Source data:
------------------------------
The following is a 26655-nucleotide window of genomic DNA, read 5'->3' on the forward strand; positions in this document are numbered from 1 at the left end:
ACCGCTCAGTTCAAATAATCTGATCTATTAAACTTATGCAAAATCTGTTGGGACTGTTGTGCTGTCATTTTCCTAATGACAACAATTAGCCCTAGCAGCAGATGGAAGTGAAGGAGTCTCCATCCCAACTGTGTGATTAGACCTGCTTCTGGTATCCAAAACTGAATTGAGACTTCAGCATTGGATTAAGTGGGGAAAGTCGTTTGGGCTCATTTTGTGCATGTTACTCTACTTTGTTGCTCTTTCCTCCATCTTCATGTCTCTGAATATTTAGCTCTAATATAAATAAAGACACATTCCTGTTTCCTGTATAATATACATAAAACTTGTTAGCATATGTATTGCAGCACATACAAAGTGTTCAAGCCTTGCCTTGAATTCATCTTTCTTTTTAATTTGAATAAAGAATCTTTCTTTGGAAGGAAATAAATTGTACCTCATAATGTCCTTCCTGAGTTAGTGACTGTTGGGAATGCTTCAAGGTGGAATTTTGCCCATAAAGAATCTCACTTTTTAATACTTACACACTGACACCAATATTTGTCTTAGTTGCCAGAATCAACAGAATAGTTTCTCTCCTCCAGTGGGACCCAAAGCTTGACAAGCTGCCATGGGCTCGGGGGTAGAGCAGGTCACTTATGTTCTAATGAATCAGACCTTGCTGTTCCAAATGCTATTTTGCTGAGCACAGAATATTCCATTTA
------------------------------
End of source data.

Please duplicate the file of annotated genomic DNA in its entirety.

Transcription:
The following is a 26655-nucleotide window of genomic DNA, read 5'->3' on the forward strand; positions in this document are numbered from 1 at the left end:
ACCGCTCAGTTCAAATAATCTGATCTATTAAACTTATGCAAAATCTGTTGGGACTGTTGTGCTGTCATTTTCCTAATGACAACAATTAGCCCTAGCAGCAGATGGAAGTGAAGGAGTCTCCATCCCAACTGTGTGATTAGACCTGCTTCTGGTATCCAAAACTGAATTGAGACTTCAGCATTGGATTAAGTGGGGAAAGTCGTTTGGGCTCATTTTGTGCATGTTACTCTACTTTGTTGCTCTTTCCTCCATCTTCATGTCTCTGAATATTTAGCTCTAATATAAATAAAGACACATTCCTGTTTCCTGTATAATATACATAAAACTTGTTAGCATATGTATTGCAGCACATACAAAGTGTTCAAGCCTTGCCTTGAATTCATCTTTCTTTTTAATTTGAATAAAGAATCTTTCTTTGGAAGGAAATAAATTGTACCTCATAATGTCCTTCCTGAGTTAGTGACTGTTGGGAATGCTTCAAGGTGGAATTTTGCCCATAAAGAATCTCACTTTTTAATACTTACACACTGACACCAATATTTGTCTTAGTTGCCAGAATCAACAGAATAGTTTCTCTCCTCCAGTGGGACCCAAAGCTTGACAAGCTGCCATGGGCTCGGGGGTAGAGCAGGTCACTTATGTTCTAATGAATCAGACCTTGCTGTTCCAAATGCTATTTTGCTGAGCACAGAATATTCCATTTA